Day One hundred and twenty-eight: "Ebay" from Poodle Hat


I would say that Al’s oeuvre and my own peculiar line of work overlap to an almost suspicious extent except that Al’s area of expertise is pretty much everything in the world, but particularly food, television, consumerism and technology while I similarly write about just about everything pop culture related, but particularly trash. Glorious, glorious pop culture trash. 

So it’s not terribly surprising that when I was reading first The Hit Charade, the juicy, gossipy expose on disgraced boy band Svengali/fraudulent blimp huckster Lou Pearlman’s life and crimes, and then Pearlman’s hilarious myopic and dishonest memoir/business manual/literary infomercial Brands, Bands and Billions: My Top Ten Rules for Making Any Business Go Platinum, I was also listening to Al’s parody of “I Want It That Way”, one of the signature smashes of Backstreet Boys, one of Pearlman’s biggest and most enduring creations. 

In parodying the boy band’s ubiquitous hit, Al transformed a song about romantic yearning and romantic desire into a song about an equally intense yearning and desire for stuff. Al has always been hyper-attuned to the ways technology changes the way we live, and more specifically how we consume the detritus that makes us human and also American. 

In that respect, Ebay was a game-changer. “Ebay” captures the weird, ecstatic sense of possibility that came with a suddenly ubiquitous online auction house seemingly making everything in the world available for a price. In his best crystalline boy band croon, Al brags of his Ebay prowess, “I’m highest bidder!” with the same ecstatic zeal singers usually reserve for outsized declarations of love. 

In the irrationally exuberant 1990s we thought computers would change everything and make our lives better. In a lot of ways, that happened. iPods, iPhones, Netflix, Amazon and, yes, Ebay all had such a profound impact on the way we live, but more importantly, consume, that it can be hard to remember what life was like without these incredible technological marvels that, being Americans, we almost instantly started taking for granted. 


In “Ebay”, the titular website is no mere e-commerce giant: it’s something closer to a religion, or at least a cult. In Al’s wry parody/tribute, people don’t bid on items because they need them, or even particularly want them. No, they bid on items on Ebay pretty much for the cheap thrill of bidding and the weird sense of triumph that comes with besting every other anonymous bidder for something of dubious value, if it has any value at all.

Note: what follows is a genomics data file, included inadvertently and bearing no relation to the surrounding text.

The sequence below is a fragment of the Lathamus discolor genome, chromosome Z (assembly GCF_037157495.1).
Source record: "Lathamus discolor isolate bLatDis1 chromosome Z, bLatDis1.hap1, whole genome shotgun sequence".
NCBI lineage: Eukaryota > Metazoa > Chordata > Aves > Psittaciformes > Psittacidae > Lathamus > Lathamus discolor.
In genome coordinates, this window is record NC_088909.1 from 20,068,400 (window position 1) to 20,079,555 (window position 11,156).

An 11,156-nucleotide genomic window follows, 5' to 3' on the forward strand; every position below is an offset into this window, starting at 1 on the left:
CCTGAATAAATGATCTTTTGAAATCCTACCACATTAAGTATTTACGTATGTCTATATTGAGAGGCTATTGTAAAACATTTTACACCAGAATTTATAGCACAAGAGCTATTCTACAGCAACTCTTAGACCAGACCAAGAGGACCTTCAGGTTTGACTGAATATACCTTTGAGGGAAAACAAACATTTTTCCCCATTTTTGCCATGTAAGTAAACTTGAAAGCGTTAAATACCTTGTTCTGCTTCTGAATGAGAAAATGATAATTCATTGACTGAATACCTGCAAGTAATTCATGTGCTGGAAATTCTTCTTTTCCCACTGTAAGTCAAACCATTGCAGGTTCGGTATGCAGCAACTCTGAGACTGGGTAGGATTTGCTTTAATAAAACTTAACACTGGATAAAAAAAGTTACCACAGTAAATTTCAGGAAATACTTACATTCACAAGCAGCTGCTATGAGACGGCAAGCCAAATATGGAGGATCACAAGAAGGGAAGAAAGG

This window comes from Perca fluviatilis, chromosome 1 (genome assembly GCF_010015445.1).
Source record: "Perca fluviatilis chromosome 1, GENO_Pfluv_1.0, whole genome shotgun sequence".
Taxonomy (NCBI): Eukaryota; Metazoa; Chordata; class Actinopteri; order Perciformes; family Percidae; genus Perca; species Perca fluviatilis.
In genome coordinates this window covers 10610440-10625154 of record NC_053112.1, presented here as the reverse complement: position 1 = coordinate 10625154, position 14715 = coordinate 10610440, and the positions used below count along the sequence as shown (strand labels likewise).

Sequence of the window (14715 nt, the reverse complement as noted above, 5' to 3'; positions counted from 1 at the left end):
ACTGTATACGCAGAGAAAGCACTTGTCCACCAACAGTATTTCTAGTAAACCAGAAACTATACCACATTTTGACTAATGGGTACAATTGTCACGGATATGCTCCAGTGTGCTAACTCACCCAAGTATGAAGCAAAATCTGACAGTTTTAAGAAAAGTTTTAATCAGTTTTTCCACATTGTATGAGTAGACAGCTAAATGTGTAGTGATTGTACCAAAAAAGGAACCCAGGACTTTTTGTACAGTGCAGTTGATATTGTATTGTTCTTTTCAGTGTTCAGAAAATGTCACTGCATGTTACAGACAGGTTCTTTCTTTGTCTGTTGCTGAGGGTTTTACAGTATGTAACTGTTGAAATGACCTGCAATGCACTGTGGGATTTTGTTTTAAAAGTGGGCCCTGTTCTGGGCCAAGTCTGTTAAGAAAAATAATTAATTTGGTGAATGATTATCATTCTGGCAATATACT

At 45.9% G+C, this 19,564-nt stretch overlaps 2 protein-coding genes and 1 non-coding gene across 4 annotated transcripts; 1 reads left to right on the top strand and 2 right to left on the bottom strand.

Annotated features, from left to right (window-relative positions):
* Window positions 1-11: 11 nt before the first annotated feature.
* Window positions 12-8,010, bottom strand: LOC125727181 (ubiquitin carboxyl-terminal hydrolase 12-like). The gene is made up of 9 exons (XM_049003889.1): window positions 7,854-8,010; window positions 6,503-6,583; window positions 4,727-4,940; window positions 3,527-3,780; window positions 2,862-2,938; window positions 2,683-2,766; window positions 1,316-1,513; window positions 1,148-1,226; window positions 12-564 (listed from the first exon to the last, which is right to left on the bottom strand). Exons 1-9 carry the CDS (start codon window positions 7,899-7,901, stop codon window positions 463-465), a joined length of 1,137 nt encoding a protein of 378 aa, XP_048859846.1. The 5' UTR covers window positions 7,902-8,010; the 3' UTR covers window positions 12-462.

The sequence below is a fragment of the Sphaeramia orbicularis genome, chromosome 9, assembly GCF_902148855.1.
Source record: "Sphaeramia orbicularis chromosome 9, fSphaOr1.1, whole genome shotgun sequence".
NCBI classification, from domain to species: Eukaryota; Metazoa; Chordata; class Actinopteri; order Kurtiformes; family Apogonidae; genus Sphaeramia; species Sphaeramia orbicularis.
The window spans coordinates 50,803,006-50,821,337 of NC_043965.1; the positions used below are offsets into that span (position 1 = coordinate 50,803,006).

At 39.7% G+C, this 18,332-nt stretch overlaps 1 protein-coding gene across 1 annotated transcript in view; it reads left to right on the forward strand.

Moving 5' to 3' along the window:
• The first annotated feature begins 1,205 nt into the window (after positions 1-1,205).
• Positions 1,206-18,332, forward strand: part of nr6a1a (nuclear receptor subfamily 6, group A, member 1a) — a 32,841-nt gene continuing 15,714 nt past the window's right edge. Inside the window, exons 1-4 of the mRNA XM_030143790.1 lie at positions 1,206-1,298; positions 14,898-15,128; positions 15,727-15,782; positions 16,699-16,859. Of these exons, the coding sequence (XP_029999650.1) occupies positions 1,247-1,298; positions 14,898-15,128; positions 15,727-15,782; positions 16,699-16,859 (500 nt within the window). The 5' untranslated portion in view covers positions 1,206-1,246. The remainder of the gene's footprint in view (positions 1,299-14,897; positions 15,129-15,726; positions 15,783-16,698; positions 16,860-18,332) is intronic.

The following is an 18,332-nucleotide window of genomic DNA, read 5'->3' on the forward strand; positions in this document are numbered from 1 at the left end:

Al nails the old-dressed-up-as-new element of Ebay when he sings, “Junk keeps arriving in the mail, from that worldwide garage sale” and later concedes, “Don't know why/The kind of stuff you'd throw away/The way I do/I’ll buy on eBay.” It’s not the end reward that’s intoxicating when it comes to Ebay, but rather the thrill of the hunt and the thrill of victory. Pointless, pointless victory. 


“Ebay” is sandwiched between Al’s loving tribute to Bob Dylan (“Bob”) and Frank Zappa (“Genius in France”), two of the most most abrasive and divisive icons in the history of American music. True, the mere existence of boy bands that appeal overwhelmingly to girls, tweens and teens has always enraged a certain segment of the populace, but “Ebay” is the antithesis of Frank Zappa. 

“I Want It That Way” is a masterpiece of pop craftsmanship. It’s not just clean and polished: it’s pristine. It’s not just a pop song: it’s a consumer product. As consumer products go, it’s just about perfect. As with “Trash Day”, Al benefits tremendously from building his parody on the sturdy foundation of one of the best pop songs of the past twenty years. 

“Ebay” also benefits from the automatic authority Al has when it comes to computers and technology. Usually when middle-aged musicians reference youth culture or technology it’s embarrassing. When Al does so, we believe him without question. When he sings, “I am the type who is liable to snipe you with two seconds left to go” he doesn’t sound like a clueless grandpa trying to stay current: he sounds like a tech-savvy dude who knows exactly what he’s talking about. 


I actually picked up some cyber-vocabulary from “Ebay” which otherwise delves deep into the comedy of randomness and pop culture references, like when it lists, among other sought-after garbage, “William Shatner’s old toupee” and “A kleenex used by Dr. Dre.” The song is a mix of the old and the new. The emphasis is on the addictive nature of new technology but he also makes sure to reference plenty of television shows, including Alf, Dukes of Hazzard and The Smurfs as well as fads of years past like Pet Rocks and Pac-Man Fever. 

Speaking of authenticity, Al, who astonishingly is not Jewish, makes sublime use of the Yiddish phrase “tchotchkes” and finds an ideal rhyme for it in “Sell me your watch please”, a line he delivers with hilariously out of place sincerity. 


Is “Ebay” as good as “I Want It That Way?” Maybe. “I Want It That Way” may be a perfect pop song but solely because it is the work of American pop parodist “Weird Al” Yankovic, “Ebay” might just be even perfecter.

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